I enjoy various novels and works by psychologists to expand my knowledge of the subject such as 'The Interpretation of Dreams,' which was an excellent extension to my previous knowledge of Freud. 'One flew over the cuckoo's nest' was particularly inspiring as it gave me a fictional insight into the lives of people in an asylum, principally concerned with the ways in which society applies pressure on an individual to conform to what is ours.

I find psychological case studies and accounts absorbing such as 'Malignant sadness' by Lewis Wolpert and television documentaries.'

Additionally, the entertainment programme 'Big Brother,' which the British Psychological Society labelled a "public concern," regarding its "deliberate creation of tension and conflict," gave me an insight into psychological disorders such as Tourettes Syndrome, anorexia and Body Dysmorphic Disorder, and increased my awareness of the ethical guidelines concerned with research.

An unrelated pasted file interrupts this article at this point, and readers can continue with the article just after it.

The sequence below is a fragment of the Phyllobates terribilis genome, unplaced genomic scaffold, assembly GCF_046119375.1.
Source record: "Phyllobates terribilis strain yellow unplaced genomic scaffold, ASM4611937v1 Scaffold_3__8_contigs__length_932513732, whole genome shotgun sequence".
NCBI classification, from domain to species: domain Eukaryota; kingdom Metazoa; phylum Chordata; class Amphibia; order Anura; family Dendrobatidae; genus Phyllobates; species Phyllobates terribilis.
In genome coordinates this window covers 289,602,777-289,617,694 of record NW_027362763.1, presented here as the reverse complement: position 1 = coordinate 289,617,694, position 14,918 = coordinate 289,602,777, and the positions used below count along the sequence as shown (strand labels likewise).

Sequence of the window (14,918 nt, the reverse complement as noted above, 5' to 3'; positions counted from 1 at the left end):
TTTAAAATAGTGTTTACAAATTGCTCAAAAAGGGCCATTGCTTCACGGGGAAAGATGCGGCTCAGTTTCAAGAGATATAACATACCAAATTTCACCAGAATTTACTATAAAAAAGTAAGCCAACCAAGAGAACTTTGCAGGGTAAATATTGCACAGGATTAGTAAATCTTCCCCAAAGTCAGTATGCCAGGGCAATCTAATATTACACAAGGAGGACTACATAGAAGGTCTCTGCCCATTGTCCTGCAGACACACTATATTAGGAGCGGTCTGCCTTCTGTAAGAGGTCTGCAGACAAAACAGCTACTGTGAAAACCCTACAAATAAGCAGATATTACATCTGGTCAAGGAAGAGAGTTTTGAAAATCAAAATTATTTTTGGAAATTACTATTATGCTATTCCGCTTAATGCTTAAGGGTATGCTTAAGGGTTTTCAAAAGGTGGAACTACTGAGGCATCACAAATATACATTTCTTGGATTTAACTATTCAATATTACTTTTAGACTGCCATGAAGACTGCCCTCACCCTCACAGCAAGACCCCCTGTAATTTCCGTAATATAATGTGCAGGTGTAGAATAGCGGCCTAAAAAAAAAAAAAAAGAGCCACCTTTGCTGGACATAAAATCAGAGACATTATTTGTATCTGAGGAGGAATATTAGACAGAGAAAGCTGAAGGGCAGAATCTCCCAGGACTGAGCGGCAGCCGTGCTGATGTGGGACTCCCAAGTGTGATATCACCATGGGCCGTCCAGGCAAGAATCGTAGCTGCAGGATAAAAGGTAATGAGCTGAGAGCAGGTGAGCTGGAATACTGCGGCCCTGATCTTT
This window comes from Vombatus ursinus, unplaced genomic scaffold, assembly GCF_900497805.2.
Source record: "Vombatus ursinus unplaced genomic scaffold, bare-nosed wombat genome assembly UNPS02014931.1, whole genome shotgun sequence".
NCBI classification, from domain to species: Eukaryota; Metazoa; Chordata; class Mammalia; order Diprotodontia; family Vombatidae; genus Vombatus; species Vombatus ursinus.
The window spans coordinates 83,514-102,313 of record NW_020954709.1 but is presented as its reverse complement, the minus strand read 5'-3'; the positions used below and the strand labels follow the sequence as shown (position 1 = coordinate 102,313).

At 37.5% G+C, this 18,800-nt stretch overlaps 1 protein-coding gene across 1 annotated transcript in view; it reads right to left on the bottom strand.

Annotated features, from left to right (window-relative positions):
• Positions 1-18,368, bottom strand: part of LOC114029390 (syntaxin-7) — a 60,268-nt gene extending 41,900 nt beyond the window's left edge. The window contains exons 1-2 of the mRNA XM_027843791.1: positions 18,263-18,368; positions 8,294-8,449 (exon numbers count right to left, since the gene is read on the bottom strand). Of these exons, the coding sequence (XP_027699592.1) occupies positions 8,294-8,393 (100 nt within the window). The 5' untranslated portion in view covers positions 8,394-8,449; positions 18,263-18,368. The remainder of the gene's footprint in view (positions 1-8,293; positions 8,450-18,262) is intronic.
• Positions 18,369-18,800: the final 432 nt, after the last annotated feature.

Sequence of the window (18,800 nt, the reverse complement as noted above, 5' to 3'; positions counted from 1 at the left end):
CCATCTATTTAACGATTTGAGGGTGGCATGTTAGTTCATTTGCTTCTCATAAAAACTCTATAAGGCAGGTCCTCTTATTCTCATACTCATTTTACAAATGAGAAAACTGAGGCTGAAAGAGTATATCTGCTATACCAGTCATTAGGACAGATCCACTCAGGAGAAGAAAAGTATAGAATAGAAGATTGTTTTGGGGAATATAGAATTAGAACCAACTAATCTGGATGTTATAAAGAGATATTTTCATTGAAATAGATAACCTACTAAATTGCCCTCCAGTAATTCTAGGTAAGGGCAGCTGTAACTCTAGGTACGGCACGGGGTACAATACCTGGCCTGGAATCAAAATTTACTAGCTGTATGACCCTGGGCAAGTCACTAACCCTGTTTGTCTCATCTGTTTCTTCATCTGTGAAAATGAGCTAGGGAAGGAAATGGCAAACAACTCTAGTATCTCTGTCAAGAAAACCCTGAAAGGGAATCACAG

Psychology has made me realize that in order to help someone, I have to first understand them. I want to be able to explore and investigate different theories and approaches, I want to begin to answer the fundamental questions surrounding the human consciousness, and I want to use this knowledge to help others to mend and develop.

Studying psychology will be the beginning of my journey to a challenging, fascinating and gratifying career, so when considering where to go, I feel that Korea would be the best choice.